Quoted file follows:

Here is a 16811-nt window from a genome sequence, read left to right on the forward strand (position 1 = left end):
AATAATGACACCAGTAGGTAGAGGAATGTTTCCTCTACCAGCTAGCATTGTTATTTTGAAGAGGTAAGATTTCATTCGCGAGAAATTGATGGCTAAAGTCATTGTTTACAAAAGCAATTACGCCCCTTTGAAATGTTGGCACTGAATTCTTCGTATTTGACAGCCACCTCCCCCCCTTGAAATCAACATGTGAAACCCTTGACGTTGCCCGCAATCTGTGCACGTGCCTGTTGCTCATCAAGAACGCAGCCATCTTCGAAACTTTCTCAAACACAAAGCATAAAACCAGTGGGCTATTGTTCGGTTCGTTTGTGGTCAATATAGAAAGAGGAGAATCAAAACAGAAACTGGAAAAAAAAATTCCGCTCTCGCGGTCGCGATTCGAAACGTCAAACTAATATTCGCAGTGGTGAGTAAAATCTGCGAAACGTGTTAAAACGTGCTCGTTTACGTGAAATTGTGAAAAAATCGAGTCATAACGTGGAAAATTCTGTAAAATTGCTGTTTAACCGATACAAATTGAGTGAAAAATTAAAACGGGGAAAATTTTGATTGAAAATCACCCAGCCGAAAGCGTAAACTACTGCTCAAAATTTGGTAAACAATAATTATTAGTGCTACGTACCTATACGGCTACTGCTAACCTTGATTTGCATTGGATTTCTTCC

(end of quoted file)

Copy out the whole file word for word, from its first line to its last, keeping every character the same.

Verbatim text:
Here is a 16811-nt window from a genome sequence, read left to right on the forward strand (position 1 = left end):
AATAATGACACCAGTAGGTAGAGGAATGTTTCCTCTACCAGCTAGCATTGTTATTTTGAAGAGGTAAGATTTCATTCGCGAGAAATTGATGGCTAAAGTCATTGTTTACAAAAGCAATTACGCCCCTTTGAAATGTTGGCACTGAATTCTTCGTATTTGACAGCCACCTCCCCCCCTTGAAATCAACATGTGAAACCCTTGACGTTGCCCGCAATCTGTGCACGTGCCTGTTGCTCATCAAGAACGCAGCCATCTTCGAAACTTTCTCAAACACAAAGCATAAAACCAGTGGGCTATTGTTCGGTTCGTTTGTGGTCAATATAGAAAGAGGAGAATCAAAACAGAAACTGGAAAAAAAAATTCCGCTCTCGCGGTCGCGATTCGAAACGTCAAACTAATATTCGCAGTGGTGAGTAAAATCTGCGAAACGTGTTAAAACGTGCTCGTTTACGTGAAATTGTGAAAAAATCGAGTCATAACGTGGAAAATTCTGTAAAATTGCTGTTTAACCGATACAAATTGAGTGAAAAATTAAAACGGGGAAAATTTTGATTGAAAATCACCCAGCCGAAAGCGTAAACTACTGCTCAAAATTTGGTAAACAATAATTATTAGTGCTACGTACCTATACGGCTACTGCTAACCTTGATTTGCATTGGATTTCTTCC